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Digital Doorways open communities to technology

By   |  February 21, 2007

On Monday this week the deputy minister of science and technology, Derek Hanekom, opened the Digital Doorway project at eMjindini Public Library in Barberton, Mpumalanga.

Aimed at improving South Africa’s computer literacy, Digital Doorway is a joint project between the Department of Science and Technology (DST) and the Meraka Institute. Among its aims, the project seeks to enable end users with the skills to interact with and use technology confidently and to transfer these skills to communities that have had limited computer access.

Running on open source software, the doorways are robust, freestanding multimedia terminals with a keyboard and touchpad. Using a satellite receiver and GPRS, content can be updated, users can supply feedback and monitoring of the system can be done in real time.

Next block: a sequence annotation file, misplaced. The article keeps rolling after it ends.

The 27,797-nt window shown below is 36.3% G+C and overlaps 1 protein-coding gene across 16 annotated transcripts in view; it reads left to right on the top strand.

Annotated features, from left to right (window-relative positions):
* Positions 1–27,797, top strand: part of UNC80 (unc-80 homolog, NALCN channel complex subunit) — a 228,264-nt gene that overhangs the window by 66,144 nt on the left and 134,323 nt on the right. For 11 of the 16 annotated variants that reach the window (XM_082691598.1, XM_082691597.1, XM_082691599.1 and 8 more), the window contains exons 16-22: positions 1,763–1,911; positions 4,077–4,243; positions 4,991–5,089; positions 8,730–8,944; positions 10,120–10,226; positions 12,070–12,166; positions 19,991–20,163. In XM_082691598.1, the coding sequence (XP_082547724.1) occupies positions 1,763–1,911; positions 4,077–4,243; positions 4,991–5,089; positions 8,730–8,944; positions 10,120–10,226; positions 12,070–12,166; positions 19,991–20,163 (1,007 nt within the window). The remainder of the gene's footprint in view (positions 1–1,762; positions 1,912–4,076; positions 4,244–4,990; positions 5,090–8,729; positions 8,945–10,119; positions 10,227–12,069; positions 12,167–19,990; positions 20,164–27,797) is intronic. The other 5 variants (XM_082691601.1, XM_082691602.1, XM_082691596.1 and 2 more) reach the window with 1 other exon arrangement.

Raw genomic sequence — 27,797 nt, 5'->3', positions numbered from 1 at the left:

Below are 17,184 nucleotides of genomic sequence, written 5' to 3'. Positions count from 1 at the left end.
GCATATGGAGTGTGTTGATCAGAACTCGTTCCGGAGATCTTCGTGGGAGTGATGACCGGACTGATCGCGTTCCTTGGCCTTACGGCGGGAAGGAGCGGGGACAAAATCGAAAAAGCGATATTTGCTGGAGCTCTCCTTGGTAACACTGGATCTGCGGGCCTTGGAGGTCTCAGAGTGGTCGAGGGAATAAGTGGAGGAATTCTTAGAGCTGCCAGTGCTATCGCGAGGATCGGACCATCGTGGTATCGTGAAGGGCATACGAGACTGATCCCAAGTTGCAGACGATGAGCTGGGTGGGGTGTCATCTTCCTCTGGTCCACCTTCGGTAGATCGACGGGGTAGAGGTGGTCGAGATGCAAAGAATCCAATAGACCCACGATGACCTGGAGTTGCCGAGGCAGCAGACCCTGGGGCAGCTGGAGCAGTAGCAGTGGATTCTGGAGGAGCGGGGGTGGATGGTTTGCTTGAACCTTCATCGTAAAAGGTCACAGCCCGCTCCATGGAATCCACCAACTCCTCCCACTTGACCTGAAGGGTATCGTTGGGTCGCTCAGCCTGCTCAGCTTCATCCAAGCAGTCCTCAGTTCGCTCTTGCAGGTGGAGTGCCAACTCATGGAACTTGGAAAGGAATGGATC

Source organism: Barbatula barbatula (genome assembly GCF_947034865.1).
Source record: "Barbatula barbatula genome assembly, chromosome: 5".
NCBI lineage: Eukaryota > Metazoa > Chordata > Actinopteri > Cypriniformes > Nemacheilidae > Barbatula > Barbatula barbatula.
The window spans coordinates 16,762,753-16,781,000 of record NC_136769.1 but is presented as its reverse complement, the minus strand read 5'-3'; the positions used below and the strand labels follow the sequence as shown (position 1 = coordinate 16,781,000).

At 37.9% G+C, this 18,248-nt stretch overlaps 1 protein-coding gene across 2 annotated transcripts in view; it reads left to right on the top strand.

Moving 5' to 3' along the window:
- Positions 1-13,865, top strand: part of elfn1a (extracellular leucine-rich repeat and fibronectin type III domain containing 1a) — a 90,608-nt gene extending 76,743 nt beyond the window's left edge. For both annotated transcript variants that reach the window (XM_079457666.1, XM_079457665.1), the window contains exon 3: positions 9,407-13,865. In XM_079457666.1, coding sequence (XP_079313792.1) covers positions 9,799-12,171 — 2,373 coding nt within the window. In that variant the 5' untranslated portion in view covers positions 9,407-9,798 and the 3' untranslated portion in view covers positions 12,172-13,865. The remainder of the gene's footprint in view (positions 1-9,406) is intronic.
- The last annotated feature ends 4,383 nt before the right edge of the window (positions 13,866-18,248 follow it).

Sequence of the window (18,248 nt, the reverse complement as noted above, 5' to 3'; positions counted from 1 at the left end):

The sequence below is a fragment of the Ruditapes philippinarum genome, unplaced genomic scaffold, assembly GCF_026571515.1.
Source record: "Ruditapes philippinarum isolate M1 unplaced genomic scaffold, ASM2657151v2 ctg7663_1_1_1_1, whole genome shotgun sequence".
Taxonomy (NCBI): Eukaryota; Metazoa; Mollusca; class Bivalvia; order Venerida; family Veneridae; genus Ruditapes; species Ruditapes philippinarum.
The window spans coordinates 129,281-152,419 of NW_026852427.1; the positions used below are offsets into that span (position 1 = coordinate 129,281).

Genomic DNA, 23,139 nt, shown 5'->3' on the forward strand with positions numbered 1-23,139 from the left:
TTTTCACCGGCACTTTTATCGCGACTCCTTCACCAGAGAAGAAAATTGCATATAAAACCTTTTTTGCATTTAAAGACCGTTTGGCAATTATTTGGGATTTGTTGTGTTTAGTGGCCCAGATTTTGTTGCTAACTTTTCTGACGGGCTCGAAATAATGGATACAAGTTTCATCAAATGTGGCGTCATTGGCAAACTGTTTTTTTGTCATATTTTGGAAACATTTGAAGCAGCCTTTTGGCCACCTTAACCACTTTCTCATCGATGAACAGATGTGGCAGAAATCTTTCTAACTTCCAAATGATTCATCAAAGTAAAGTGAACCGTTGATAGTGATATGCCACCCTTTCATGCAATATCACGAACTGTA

The Digital Doorways carry Open Office, educational games, scientific software, 10 000 books from project Gutenburg, snapshots of Wikipedia, curriculum based educational videos, interactive science simulations and an introduction to computer terminology among their many programs.

Barberton’s facility is one of 100 Digital Doorways to be rolled out by the end of March. This rollout is the second phase of the project which began with the installation of the first Digital Doorway in Cwili in the Eastern Cape in 2002. So far 100 seats have been put in place across the country.

The DST plans future deployments at community centres, schools, shops and colleges. Of these, 50 will be installed in schools to act as wireless hubs for providing free broadband to the surrounding communities.

Future research by the Meraka Institute will focus on expanding functionality and the development of a sustainable model for the Digital Doorways.

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